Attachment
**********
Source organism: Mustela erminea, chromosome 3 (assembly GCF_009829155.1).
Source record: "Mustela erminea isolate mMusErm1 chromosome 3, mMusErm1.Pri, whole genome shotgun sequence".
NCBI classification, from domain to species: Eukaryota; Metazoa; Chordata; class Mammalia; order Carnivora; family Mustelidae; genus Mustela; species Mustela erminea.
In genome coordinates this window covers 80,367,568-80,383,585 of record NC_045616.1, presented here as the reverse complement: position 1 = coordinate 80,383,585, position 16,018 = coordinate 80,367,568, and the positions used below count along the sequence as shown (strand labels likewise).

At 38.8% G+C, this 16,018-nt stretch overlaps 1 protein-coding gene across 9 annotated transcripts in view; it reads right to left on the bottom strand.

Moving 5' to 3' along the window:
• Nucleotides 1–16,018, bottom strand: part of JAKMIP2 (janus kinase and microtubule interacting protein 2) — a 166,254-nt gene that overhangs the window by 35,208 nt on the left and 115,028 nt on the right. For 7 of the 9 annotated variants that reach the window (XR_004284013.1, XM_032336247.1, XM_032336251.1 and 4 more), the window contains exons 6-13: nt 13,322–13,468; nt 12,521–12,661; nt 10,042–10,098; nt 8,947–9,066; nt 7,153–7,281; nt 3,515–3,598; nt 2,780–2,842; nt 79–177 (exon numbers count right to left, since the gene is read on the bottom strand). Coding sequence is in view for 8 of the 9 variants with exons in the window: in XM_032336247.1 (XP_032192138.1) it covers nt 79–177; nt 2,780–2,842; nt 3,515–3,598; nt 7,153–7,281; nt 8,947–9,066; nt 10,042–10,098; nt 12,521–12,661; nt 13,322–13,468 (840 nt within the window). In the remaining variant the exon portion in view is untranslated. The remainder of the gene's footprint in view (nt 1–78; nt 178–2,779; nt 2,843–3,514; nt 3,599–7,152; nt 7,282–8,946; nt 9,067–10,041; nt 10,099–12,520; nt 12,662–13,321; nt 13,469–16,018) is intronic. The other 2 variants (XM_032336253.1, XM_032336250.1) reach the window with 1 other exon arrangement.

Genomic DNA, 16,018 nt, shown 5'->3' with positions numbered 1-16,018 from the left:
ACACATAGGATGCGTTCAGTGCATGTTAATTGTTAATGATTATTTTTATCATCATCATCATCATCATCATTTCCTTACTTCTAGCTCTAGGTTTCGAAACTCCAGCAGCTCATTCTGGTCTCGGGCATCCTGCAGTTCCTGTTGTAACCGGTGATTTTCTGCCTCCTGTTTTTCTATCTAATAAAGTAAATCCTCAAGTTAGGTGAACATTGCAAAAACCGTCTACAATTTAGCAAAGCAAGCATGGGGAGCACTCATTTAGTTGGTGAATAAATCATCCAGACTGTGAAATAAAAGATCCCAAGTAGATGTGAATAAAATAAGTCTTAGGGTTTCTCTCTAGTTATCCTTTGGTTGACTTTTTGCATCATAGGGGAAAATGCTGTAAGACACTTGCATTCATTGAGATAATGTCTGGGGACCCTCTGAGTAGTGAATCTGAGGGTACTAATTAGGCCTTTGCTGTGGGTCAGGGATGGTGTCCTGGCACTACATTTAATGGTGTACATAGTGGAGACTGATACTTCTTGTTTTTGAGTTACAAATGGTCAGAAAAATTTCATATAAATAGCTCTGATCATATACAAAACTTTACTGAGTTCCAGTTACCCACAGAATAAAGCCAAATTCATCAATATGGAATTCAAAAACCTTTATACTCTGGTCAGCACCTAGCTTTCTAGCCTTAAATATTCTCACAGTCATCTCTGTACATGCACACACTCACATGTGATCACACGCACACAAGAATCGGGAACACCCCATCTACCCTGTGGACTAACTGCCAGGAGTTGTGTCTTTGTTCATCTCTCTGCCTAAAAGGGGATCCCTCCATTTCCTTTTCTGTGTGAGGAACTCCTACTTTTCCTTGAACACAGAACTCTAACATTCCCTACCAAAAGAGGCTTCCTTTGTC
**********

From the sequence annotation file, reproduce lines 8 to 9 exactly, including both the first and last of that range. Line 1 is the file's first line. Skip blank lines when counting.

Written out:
Genomic DNA, 16,018 nt, shown 5'->3' with positions numbered 1-16,018 from the left:
ACACATAGGATGCGTTCAGTGCATGTTAATTGTTAATGATTATTTTTATCATCATCATCATCATCATCATTTCCTTACTTCTAGCTCTAGGTTTCGAAACTCCAGCAGCTCATTCTGGTCTCGGGCATCCTGCAGTTCCTGTTGTAACCGGTGATTTTCTGCCTCCTGTTTTTCTATCTAATAAAGTAAATCCTCAAGTTAGGTGAACATTGCAAAAACCGTCTACAATTTAGCAAAGCAAGCATGGGGAGCACTCATTTAGTTGGTGAATAAATCATCCAGACTGTGAAATAAAAGATCCCAAGTAGATGTGAATAAAATAAGTCTTAGGGTTTCTCTCTAGTTATCCTTTGGTTGACTTTTTGCATCATAGGGGAAAATGCTGTAAGACACTTGCATTCATTGAGATAATGTCTGGGGACCCTCTGAGTAGTGAATCTGAGGGTACTAATTAGGCCTTTGCTGTGGGTCAGGGATGGTGTCCTGGCACTACATTTAATGGTGTACATAGTGGAGACTGATACTTCTTGTTTTTGAGTTACAAATGGTCAGAAAAATTTCATATAAATAGCTCTGATCATATACAAAACTTTACTGAGTTCCAGTTACCCACAGAATAAAGCCAAATTCATCAATATGGAATTCAAAAACCTTTATACTCTGGTCAGCACCTAGCTTTCTAGCCTTAAATATTCTCACAGTCATCTCTGTACATGCACACACTCACATGTGATCACACGCACACAAGAATCGGGAACACCCCATCTACCCTGTGGACTAACTGCCAGGAGTTGTGTCTTTGTTCATCTCTCTGCCTAAAAGGGGATCCCTCCATTTCCTTTTCTGTGTGAGGAACTCCTACTTTTCCTTGAACACAGAACTCTAACATTCCCTACCAAAAGAGGCTTCCTTTGTC